red meat

With the Legislature adjourning May 3 ahead of schedule, more than three-dozen incumbent Republicans have about seven weeks to work their districts and try to earn GOP votes in the June 26 primary election.

After long and tumultuous sessions of the 56th Legislature, some anti-tax Republicans face moderate challengers who have been frustrated by hardline opposition to raising revenue and funding services like education.

Conversely, the majority of Republicans in both the House and Senate voted repeatedly in 2017 and 2018 to raise new revenue for teacher pay improvements and other agency dollars. They, too, have drawn GOP primary challengers, many of whom disapprove of the large tax increase package that passed in late March.

As a result, the next seven weeks will feature anti-revenue incumbents telling constituents that their vote in favor of the teacher pay raise (despite voting against the revenue to pay for them) should qualify them for re-election.

Over the same period of time, Republicans who voted for the revenue package will seek to highlight other conservative bona fides in an effort to dissuade the GOP base from labeling them Republicans In Name Only (aka RINOs).

Red meat: God, guns, gays and hogs

If GOP lawmakers and their campaign consultants were looking for Republican red meat that could shift the public narrative away from revenue-raising measures, the final days of the 2018 regular session featured several pounds of political pandering.

A Legislature that had spent much of the past two years focused on teacher pay ultimately spent much of its final two weeks ensuring votes on:

  • SB 1212 (Constitutional/permit-free carry of firearms)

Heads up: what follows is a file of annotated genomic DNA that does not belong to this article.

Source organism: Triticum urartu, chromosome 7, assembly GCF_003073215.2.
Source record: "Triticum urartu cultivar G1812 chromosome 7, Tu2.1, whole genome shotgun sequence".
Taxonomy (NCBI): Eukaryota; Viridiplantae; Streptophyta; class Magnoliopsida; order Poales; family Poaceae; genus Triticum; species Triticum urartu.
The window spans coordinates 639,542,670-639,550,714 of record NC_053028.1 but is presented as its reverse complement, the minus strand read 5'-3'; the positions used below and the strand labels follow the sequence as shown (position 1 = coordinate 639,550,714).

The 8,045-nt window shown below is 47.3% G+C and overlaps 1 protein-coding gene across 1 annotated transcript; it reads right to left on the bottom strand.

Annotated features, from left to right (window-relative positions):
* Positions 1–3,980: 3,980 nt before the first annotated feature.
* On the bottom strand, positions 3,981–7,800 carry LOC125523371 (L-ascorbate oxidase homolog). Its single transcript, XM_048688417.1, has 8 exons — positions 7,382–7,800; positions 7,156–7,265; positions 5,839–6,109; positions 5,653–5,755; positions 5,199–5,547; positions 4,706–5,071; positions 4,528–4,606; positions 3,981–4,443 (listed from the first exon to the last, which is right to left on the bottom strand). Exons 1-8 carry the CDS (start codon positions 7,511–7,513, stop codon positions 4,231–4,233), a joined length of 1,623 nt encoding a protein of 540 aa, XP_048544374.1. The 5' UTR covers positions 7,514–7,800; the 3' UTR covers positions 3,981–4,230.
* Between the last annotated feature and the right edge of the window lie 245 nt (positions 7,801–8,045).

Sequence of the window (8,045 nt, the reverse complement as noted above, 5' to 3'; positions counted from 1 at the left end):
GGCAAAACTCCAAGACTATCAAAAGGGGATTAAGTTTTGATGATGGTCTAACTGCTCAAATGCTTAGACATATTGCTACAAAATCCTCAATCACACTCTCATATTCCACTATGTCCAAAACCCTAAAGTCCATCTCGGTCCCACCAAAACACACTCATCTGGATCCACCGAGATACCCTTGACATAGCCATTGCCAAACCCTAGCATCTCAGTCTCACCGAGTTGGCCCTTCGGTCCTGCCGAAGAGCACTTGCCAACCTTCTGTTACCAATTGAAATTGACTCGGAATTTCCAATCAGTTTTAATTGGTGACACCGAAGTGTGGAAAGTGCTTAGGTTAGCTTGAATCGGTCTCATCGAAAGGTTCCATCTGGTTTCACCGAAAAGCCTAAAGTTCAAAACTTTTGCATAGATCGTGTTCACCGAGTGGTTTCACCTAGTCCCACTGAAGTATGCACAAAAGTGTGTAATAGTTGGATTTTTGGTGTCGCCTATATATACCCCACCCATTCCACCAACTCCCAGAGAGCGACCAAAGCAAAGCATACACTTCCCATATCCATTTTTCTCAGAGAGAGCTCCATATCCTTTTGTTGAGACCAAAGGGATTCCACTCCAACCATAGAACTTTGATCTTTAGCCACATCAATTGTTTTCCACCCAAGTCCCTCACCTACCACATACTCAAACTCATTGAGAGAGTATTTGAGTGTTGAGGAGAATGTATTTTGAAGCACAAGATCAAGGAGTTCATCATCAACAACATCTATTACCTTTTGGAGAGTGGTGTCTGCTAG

• SB 1140 (The ability for faith-based adoption agencies to deny services to homosexual couples)
  • HB 2177 (Classification of the Ten Commandments as a historical document that can be displayed on public grounds)
  • SB 1267 (Prohibits Medicaid reimbursements for any medical provider who is found to violate federal prohibitions against the trafficking of fetal body parts)
  • SB 615 (Allowing license-free night hunting of feral hogs)

While the feral hog bill failed, the remainder were sent to Gov. Mary Fallin for her consideration. Various advocacy groups are pressing her to veto the gun measure and the adoption bill.

Backed into a political corner

Many lawmakers on both sides of the aisle would have preferred not to vote for the bills listed above. In the House, 13 members — four Democrats and nine Republicans — were absent for the SB 1212 vote. On SB 1140, 23 members did not vote.

Regarding those controversial measures in particular, some members believed they were bad policy but voted in favor anyway, recognizing the conservative nature of their districts as well as the religious rigor and firearm fervency of Republican primary voters.

Ahead of tough June 26 primaries, it might make sense for moderate Republicans either to vote against or not vote at all on such red-meat bills. While the actual votes or absence of votes could make logical sense from a political perspective, these dilemmas underscore the ugly and dysfunctional nature of party politics that aggravate common citizens.

Call it a slight variation of the tail wagging the dog, or call it election-year posturing, the metaphor hardly matters. In the end, politicians supporting laws based on the expedience of their own electoral careers is not only red meat.

It’s the pasty, maggot-filled fetal tissue of a pregnant feral hog shot dead by a bump-stock-brandishing far-right challenger who covets his lawmaker’s office while opposing the notion of gay couples adopting children.

Enjoy the next seven weeks.

William W. Savage III (Tres) holds a journalism degree from the University of Oklahoma. He covered two sessions of the Oklahoma Legislature for before working in health care for six years. He is a nationally certified Mental Health First Aid instructor.